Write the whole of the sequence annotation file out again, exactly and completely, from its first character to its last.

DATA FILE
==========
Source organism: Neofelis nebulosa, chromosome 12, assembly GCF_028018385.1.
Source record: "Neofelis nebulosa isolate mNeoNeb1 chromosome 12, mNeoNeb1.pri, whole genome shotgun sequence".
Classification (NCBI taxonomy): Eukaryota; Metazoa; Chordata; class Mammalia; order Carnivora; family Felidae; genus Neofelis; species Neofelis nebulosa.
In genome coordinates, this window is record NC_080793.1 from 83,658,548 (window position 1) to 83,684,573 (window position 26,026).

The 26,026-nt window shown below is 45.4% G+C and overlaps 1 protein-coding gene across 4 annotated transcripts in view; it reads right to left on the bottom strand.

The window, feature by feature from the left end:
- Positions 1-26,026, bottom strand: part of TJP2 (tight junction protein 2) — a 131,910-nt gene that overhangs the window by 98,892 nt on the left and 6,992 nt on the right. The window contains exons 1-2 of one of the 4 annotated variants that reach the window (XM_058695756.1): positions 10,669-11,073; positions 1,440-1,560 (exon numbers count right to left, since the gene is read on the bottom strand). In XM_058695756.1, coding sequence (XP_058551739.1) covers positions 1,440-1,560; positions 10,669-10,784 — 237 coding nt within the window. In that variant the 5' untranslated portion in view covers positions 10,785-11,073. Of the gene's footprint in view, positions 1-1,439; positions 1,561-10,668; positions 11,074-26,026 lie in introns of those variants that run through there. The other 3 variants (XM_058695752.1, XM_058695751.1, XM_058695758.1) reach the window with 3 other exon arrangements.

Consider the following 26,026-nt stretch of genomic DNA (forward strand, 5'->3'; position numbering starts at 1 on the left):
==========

Source organism: Neofelis nebulosa, chromosome 12, assembly GCF_028018385.1.
Source record: "Neofelis nebulosa isolate mNeoNeb1 chromosome 12, mNeoNeb1.pri, whole genome shotgun sequence".
Classification (NCBI taxonomy): Eukaryota; Metazoa; Chordata; class Mammalia; order Carnivora; family Felidae; genus Neofelis; species Neofelis nebulosa.
In genome coordinates, this window is record NC_080793.1 from 83,658,548 (window position 1) to 83,684,573 (window position 26,026).

The 26,026-nt window shown below is 45.4% G+C and overlaps 1 protein-coding gene across 4 annotated transcripts in view; it reads right to left on the bottom strand.

The window, feature by feature from the left end:
- Positions 1-26,026, bottom strand: part of TJP2 (tight junction protein 2) — a 131,910-nt gene that overhangs the window by 98,892 nt on the left and 6,992 nt on the right. The window contains exons 1-2 of one of the 4 annotated variants that reach the window (XM_058695756.1): positions 10,669-11,073; positions 1,440-1,560 (exon numbers count right to left, since the gene is read on the bottom strand). In XM_058695756.1, coding sequence (XP_058551739.1) covers positions 1,440-1,560; positions 10,669-10,784 — 237 coding nt within the window. In that variant the 5' untranslated portion in view covers positions 10,785-11,073. Of the gene's footprint in view, positions 1-1,439; positions 1,561-10,668; positions 11,074-26,026 lie in introns of those variants that run through there. The other 3 variants (XM_058695752.1, XM_058695751.1, XM_058695758.1) reach the window with 3 other exon arrangements.

Consider the following 26,026-nt stretch of genomic DNA (forward strand, 5'->3'; position numbering starts at 1 on the left):